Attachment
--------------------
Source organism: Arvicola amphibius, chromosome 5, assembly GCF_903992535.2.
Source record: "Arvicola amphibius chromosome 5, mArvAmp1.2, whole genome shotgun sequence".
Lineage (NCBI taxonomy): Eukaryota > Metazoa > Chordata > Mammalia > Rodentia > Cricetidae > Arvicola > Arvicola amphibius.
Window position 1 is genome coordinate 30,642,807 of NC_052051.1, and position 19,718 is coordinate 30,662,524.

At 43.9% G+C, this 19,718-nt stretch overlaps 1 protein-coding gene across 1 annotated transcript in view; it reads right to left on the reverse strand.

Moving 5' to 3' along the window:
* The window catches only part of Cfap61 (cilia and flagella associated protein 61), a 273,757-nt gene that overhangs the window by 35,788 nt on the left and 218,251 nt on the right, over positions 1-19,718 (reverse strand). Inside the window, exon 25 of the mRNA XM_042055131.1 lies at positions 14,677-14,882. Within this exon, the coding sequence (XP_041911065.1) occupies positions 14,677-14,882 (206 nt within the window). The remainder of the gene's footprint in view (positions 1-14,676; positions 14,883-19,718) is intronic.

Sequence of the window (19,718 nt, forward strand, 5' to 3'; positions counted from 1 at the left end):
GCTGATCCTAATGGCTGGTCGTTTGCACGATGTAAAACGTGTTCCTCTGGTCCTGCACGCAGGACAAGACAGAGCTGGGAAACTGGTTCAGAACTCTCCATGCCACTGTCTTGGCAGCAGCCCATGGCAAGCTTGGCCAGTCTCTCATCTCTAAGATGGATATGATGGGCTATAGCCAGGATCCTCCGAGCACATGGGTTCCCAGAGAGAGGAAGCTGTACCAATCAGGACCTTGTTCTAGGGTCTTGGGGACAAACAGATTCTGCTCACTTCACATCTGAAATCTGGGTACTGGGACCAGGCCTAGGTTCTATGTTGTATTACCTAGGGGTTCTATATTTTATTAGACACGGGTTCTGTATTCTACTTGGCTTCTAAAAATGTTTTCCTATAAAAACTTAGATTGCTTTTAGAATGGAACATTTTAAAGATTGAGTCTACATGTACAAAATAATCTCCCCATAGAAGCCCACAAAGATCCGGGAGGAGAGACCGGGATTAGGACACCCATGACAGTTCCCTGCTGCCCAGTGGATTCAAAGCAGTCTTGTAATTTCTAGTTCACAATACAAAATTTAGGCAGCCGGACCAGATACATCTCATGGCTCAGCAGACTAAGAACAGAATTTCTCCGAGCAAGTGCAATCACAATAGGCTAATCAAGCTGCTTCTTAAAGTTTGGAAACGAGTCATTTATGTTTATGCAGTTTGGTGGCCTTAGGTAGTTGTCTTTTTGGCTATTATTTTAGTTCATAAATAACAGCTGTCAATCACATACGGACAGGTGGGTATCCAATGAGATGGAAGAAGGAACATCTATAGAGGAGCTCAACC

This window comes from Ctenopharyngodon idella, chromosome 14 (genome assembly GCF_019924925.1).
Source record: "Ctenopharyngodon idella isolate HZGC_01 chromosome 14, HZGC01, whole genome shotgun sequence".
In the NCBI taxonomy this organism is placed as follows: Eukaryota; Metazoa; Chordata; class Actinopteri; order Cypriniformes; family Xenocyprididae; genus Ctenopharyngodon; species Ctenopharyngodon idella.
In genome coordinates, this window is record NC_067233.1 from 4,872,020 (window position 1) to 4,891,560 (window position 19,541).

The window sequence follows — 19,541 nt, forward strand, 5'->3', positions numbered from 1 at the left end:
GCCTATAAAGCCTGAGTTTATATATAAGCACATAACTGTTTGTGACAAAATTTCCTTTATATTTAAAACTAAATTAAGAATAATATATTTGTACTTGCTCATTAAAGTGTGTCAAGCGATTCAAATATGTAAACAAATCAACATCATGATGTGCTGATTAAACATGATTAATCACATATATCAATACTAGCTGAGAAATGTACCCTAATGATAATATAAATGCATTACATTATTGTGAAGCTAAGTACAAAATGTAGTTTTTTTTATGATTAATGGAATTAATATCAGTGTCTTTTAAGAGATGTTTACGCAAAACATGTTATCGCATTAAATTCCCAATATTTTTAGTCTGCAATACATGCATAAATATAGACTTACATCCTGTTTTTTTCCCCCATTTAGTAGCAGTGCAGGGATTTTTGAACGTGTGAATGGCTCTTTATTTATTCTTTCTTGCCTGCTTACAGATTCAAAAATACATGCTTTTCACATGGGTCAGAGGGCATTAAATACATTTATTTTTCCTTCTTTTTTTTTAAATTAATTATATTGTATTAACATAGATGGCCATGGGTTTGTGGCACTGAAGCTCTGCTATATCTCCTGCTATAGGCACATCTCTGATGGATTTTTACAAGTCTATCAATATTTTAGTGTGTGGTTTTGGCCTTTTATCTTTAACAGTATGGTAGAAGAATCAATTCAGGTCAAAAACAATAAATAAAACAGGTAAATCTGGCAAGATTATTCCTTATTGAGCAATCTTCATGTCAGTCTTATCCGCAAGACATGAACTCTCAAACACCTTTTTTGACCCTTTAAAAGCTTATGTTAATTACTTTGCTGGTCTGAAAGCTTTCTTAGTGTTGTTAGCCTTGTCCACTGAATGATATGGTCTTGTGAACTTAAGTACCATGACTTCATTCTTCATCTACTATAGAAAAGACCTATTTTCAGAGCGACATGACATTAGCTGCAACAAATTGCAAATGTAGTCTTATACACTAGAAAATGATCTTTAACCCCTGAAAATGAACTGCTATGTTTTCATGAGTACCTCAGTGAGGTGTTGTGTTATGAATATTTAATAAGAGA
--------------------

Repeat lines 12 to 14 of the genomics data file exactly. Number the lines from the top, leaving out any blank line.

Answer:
In the NCBI taxonomy this organism is placed as follows: Eukaryota; Metazoa; Chordata; class Actinopteri; order Cypriniformes; family Xenocyprididae; genus Ctenopharyngodon; species Ctenopharyngodon idella.
In genome coordinates, this window is record NC_067233.1 from 4,872,020 (window position 1) to 4,891,560 (window position 19,541).

The window sequence follows — 19,541 nt, forward strand, 5'->3', positions numbered from 1 at the left end: